Taylor Grand Orchestra K28e review
We take a look at the high-end Koa-bodied K28e, one of several new guitars to feature Taylor's overhauled Grand Orchestra shape.
The new Taylor Grand Orchestra (GO) is an imposing piece. At 425.5mm (16.75 inches) across its lower bout and 524mm (20.625 inches) long, it's bigger than Taylor's Grand Symphony (GS) (412.75mm/16.25 inches wide and 508mm/20 inches long) - and it's deeper, too (123mm/ 4.84 inches compared with 117.5mm/4.625 inches).
Technically, the guitar it replaces, the Taylor jumbo (JM), was bigger still - 432mm (17 inches) wide and 533mm (21 inches) long, but with the same GS depth of 117.5mm. The GO appears more Taylor- like in style, too, in comparison with the previous JM: its upper and lower bouts are slightly trimmer with a less waspish waist. It appears like a slighter larger version of the Bob Taylor designed GS, introduced in 2006. The new GO, however, was conceived by Taylor's new master builder, Andy Powers.
Along with Taylor's numbered 100 to 900 series, there are two other mini ranges available: the Presentation and the Koa. The K28e falls into the latter. The model's first digit, in this case a '2', means that the top is the same wood as the back and sides: Hawaiian koa.
It's certainly a looker. The top has a fine 'fiddleback' flame that sits at perfect right angles to the longitudinal grain stripes. It has a shaded edge burst that subtly darkens the outer edges, which are picked out with a maple purfling inside the rosewood edge binding. Like the top, the back is centre- jointed and bookmatched with a strong curve to the figure; the sides are again heavily figured. We get to see plenty of spectacular pieces of wood, but this selection is up there with the very, very best.
Even the 'island vine' fingerboard inlay on the unusual rosewood-bound ebony fingerboard doesn't offend like some vine-style inlays do. It uses inlaid blackwood and maple, and the muted browns really suit the chocolate lustre of the koa; it's the same deal with the head logo and rosette. Classy.
A set of antique gold 510 Gotoh tuners - probably the best-looking modern tuner there is - look fabulous, and smooth is the word for their action. As with the Presentation and 900 series, a bone nut (with no sharp edges like the Tusq nut of the 518e) and a compensated bone saddle are standard.
The 'e' suffix denotes that the guitar features Taylor's Expression System (ES). Its discreet forward shoulder-placed and centre-notched bass, treble and volume controls give a surprisingly wide array of colours. Hidden from view are the two sensors - one is placed to the bass side of the bridge, and you'll find the other buried within the neck joint. Mounted on the preamp's circuit board is a small slide switch that allows you to turn the body sensor on or off.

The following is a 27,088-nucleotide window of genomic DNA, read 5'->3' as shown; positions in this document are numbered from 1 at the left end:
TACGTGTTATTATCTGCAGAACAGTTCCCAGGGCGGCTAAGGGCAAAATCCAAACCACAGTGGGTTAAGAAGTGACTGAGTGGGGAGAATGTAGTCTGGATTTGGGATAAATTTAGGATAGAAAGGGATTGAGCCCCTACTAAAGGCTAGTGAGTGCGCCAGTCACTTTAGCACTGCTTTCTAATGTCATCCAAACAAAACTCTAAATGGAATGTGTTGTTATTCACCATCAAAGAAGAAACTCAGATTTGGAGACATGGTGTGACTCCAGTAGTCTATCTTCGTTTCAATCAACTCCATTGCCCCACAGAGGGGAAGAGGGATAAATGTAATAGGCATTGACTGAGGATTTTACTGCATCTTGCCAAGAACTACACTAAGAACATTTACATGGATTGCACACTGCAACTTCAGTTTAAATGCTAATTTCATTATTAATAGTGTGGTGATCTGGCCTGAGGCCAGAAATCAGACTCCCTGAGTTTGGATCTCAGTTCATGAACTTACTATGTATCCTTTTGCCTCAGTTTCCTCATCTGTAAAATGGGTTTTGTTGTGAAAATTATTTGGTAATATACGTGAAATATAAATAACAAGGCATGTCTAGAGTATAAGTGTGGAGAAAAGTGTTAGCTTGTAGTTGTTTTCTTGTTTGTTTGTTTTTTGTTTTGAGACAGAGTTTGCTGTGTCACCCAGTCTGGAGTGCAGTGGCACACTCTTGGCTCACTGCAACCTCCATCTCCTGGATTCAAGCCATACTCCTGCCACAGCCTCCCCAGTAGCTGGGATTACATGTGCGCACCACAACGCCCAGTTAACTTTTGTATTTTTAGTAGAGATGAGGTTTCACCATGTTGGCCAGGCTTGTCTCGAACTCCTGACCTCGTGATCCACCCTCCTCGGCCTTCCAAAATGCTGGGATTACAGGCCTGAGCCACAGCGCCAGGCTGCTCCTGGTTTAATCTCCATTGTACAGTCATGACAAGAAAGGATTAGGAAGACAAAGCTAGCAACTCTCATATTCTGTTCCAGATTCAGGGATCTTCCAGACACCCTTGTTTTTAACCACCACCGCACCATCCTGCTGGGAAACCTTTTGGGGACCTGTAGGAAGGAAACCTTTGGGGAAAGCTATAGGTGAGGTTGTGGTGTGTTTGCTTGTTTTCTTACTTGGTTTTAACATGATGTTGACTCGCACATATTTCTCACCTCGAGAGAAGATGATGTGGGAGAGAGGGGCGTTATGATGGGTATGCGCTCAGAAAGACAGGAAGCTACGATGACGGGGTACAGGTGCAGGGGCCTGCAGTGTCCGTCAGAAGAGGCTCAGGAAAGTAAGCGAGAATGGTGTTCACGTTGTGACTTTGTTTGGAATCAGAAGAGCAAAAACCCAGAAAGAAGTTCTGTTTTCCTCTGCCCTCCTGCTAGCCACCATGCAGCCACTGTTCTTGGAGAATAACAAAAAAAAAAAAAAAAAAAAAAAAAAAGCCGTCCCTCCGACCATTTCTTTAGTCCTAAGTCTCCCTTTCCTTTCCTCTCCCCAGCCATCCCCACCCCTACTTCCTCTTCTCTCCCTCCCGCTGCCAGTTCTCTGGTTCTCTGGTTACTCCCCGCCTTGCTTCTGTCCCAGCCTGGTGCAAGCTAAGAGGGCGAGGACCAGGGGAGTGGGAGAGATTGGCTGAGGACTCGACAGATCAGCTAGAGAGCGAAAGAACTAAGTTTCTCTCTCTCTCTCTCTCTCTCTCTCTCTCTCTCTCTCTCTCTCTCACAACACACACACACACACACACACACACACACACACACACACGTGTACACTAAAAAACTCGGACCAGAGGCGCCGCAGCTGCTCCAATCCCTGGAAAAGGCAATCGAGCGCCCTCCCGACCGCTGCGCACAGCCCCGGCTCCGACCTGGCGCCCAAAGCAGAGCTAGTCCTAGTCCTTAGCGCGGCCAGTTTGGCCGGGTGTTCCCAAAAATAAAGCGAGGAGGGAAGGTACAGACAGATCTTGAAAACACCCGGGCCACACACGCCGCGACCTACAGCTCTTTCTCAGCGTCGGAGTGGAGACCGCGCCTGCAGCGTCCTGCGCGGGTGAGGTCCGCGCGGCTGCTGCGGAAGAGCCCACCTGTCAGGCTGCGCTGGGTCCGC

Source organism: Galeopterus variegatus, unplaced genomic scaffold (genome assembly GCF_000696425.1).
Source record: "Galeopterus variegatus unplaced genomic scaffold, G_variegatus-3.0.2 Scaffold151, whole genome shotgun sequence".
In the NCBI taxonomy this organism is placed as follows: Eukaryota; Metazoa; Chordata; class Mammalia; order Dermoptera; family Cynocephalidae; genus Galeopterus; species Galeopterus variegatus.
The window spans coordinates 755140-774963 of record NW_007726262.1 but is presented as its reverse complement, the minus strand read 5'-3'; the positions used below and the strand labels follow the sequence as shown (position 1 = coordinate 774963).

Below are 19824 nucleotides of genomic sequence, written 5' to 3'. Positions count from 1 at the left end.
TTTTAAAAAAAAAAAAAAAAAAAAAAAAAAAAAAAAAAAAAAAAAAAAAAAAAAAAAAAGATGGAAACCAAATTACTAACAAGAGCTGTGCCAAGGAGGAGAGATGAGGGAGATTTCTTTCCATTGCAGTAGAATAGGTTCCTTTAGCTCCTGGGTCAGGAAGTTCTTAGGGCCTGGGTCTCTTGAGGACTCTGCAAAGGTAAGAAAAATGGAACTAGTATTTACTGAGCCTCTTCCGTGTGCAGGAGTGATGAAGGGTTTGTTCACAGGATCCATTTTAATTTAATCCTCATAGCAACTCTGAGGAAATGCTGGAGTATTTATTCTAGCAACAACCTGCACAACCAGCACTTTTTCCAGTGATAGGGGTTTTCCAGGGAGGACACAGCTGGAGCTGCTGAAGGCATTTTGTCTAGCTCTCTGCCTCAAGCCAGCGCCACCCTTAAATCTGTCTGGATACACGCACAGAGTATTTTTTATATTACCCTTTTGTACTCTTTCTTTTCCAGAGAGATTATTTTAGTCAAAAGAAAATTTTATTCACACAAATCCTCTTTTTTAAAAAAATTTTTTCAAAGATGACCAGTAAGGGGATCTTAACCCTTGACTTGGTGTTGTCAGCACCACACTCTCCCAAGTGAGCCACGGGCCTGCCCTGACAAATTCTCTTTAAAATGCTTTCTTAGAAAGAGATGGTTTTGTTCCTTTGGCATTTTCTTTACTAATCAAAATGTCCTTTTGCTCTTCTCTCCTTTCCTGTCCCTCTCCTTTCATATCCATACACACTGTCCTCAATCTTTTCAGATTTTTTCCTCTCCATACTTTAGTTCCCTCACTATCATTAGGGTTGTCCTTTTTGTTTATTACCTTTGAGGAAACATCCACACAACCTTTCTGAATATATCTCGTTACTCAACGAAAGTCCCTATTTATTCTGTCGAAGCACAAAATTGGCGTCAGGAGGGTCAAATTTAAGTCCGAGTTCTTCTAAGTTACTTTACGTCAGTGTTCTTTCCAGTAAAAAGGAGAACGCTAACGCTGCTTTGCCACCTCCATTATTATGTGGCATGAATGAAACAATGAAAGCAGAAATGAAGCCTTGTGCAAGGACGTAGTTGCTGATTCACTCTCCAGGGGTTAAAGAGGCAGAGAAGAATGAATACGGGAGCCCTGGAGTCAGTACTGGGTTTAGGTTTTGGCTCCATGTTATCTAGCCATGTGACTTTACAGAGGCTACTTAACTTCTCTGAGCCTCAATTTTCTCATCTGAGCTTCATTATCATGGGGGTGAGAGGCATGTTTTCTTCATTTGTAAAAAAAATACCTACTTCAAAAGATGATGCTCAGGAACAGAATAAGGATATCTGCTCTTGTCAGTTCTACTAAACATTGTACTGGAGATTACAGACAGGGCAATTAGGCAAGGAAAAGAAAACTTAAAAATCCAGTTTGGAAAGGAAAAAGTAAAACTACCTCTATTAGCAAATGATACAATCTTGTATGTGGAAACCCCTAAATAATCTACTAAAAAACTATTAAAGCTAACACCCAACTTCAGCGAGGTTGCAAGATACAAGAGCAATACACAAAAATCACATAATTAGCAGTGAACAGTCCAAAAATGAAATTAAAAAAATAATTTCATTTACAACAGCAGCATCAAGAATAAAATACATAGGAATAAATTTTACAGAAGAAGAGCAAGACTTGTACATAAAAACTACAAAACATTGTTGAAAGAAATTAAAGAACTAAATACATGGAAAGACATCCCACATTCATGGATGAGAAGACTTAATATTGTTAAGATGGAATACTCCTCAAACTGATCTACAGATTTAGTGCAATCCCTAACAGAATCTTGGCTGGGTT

When it comes to koa, people talk of a high-end-y sound that needs some time to mellow and open. Well, that's not what we are hearing. The K28e has balance and powerful projection, but there's a little more fundamental in the lows, and what we might call an old sound - perhaps, a little less hi-fi than spruce-topped acoustics. Strummed, it sounds even and quite 'clicky', and would certainly make for a great rhythm bed, even though that low-end is really moving into bass guitar territory.
You wouldn't imagine a big guitar to be that fingerstyle friendly, but this guitar excels, especially if you use a lot of basslines in your style. Played with the flesh, rather than nail of your thumb, the low E and A sound really bass guitar-like, and, by design, you don't have to dig in too much to get your sound out. There's a much more 'small body' response in that regard, and the dynamic range is very impressive.
Pulling out a couple of dreadnoughts (a Martin and an old Tacoma) to compare, it's rare that a dread sounds deficient in the low-end, but they really do. The Martin, especially, provides that typical upper-mid thrust, but the GO just seems more tonally balanced. We can't stress this enough. Listening to a smaller-cutaway PRS Angelus, it matched the GO for low-end, but to our ears the lows sound a little over-egged.
A recording test - using the ES output - definitely narrows the game a little, especially with other instruments at play in the track, and through a variety of amps the relative smoothness of the ES really suits this guitar. Likewise, the two-band EQ can tighten the low-end - which certainly might be necessary live - or tame or enhance the highs, depending on your taste.
This Grand Orchestra leaves us with a quandary: who, exactly, is it designed for? As a big, bold strummer, it's an easy fit for the soloist, less so for ensemble use (especially if you have a bassist), because it really does take up so much sonic space.
For the fingerstyle player or the hybrid picker, this model is surprisingly rewarding, especially if you have the ability to voice bassline, chords and melody and/or use dropped tunings. It might be an unusual statement, but we could hear these in the hands of a jazzer, or even a bossa nova stylist who's more accustomed to nylon strings.
Conversely, the GO excels as a huge-sounding 'rock' acoustic: big open-string chords just sound fantastic, and there's a good tonal body for lead lines and solos. Can you see our dilemma?
But our overriding thought is about the tonal balance. Plenty of big guitars give you low-end, but fewer are quite as well balanced as the GO. It has a superb balance, and for such a big guitar it's surprisingly dynamic, powerful and responsive. You really don't have to dig in hard to get the sound out. Put another way, if big guitars aren't your thing, it's time to change your opinion. It's not quite an orchestra, but it's damn close.